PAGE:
Editor’s note: This story first appeared Saturday morning, Feb. 22, in print editions of The Durango Herald. Dr. Joe Gambone died Friday night at Friendship Village Hospice of the Valley in Tempe, Arizona, with family by his side.
The man walking through the halls of Bank of Colorado on Jan. 18 was no ordinary man. Joseph Gambone, a Durango fertility doctor who helped bring life into the world, was facing his own death – bravely and with a celebration.
In November 2018, pancreatic cancer began to attack Gambone’s body. He fought it with traditional therapy for a year, then turned to other methods when the cancer spread. Gambone, 76, knew his condition was serious, so he decided to throw a celebration of life party.
“He said, ‘Typical memorial services are morbid. I want to do something that I can be a part of. I want to see patients, I want to see friends. Why do it after the fact?’” said Marge Gambone, Joe’s wife.
Months ago, more than 120 people gathered at Bank of Colorado in Durango to celebrate Gambone, a Navy veteran, a professor at the University of California, Los Angeles, and former director of the UCLA fertility center. After about 50 years in the field, Gambone finally stopped teaching in June, then closed his practice, Durango Reproductive, in January.
That day, a 23-minute video of Gambone’s life played in the background. Bank of Colorado, which housed Durango Reproductive, paid for the entire celebration. Families, patients and friends, from babies to 80-year-olds, came to say hello, and goodbye.
“It was a lot of fun for all of us,” said Jim Irish, Gambone’s medical partner at Durango Reproductive. “It could have been a very sad setting.”
Gambone had a personal touch that made the fertility care less stressful, said Sandra Garcia, an on-and-off patient of three years. He gave out his cellphone number. He opened the practice whenever a patient was in need, even on a Saturday, Garcia said.
Garcia had four miscarriages before Gambone convinced her to try once more.
“I had been through so much, but his belief was that we can make the baby,” she said. She brought her 1-year-old daughter, Adelina, to the celebration of life event.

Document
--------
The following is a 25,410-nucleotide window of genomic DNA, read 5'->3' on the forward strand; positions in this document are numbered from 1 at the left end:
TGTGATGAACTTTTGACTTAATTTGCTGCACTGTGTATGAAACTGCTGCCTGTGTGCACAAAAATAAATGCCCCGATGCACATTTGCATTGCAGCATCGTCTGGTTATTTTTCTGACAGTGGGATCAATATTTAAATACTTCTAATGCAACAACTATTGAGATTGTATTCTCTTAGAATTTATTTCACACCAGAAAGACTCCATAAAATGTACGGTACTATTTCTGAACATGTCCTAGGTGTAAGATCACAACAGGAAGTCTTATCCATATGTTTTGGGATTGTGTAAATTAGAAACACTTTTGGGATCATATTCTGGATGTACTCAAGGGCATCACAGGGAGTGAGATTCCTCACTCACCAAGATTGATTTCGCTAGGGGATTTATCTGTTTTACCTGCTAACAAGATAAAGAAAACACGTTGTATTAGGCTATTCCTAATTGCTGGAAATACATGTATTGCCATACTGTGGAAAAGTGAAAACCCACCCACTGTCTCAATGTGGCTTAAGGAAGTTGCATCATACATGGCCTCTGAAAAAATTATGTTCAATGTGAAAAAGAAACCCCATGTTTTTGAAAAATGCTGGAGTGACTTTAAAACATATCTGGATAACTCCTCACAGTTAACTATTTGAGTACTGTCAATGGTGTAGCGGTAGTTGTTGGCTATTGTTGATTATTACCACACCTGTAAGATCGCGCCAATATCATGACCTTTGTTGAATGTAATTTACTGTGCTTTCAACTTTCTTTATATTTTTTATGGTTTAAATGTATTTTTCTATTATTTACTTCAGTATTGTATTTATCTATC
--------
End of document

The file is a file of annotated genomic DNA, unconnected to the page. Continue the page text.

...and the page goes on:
Gambone brought new infertility expertise to Durango and helped hundreds of patients grow their families, said Karen Zempel, practice manager and close friend.
“Durango is going to be left with a very large void,” Zempel said. “There’s no one left to fill that void right now, and our patients are scrambling.”
February in ArizonaOn Tuesday, Gambone entered inpatient hospice after weeks of trying an experimental treatment in Scottsdale, Arizona.
He had lost weight, and his face had thinned. Weak and in pain, Gambone could talk for only a few minutes at a time, Marge Gambone said. Marge, wanting his story to be shared, sat with him at home in Arizona reading questions from The Durango Herald, patiently transcribing the answers he could give.
“My cancer is the most difficult one to treat once it has spread away from the pancreas,” Joe said through Marge. “Although I have hope that a breakthrough will occur that I could take advantage of, I must be realistic also.”
Pancreatic cancer is considered largely incurable. For all stages of pancreatic cancer combined, the one-year relative survival rate is 20%, and the five-year rate is 7%, according to the American Cancer Society.
The couple are focused on spending quality time with friends and family. They do not plan on having a funeral.
“This has been the most difficult time in my life,” Marge said, her voice choked with emotion over the phone. “Until you’ve been through it, it’s hard to imagine.”
A lasting legacyJoe Gambone said, out of all of his professional experiences, the time spent practicing in Durango has been the most “meaningful and enjoyable.” That’s partly why he wanted to celebrate his life with the patients and friends he lived with for 12 years in Durango.
“I said to myself, if my practice and life are to be celebrated, why can’t it be done before my passing so that I can be there,” Gambone said. “I had not seen some of these folks for three to five years, and that was very uplifting and fulfilling for me to see their growing families.”
Gambone’s decision to celebrate life, before death, helped everyone break through the taboo subject of death that can come with a life-threatening diagnosis.
“I think our culture has it backwards,” Irish said. “People need to learn how to be able to express their sorrow.”
After 26 years of marriage, Marge still learned new things about her husband while watching him interact with his patients at the celebration.
Zempel saw Gambone laughing with his patients and their children during the celebration – the “highlight of a tragic event for him,” she said.
For Garcia, the event demonstrated how many lives Gambone changed.
“How many people get to grow so much life?” she said. “It gives you something to think about. What will your legacy be? His will keep going.”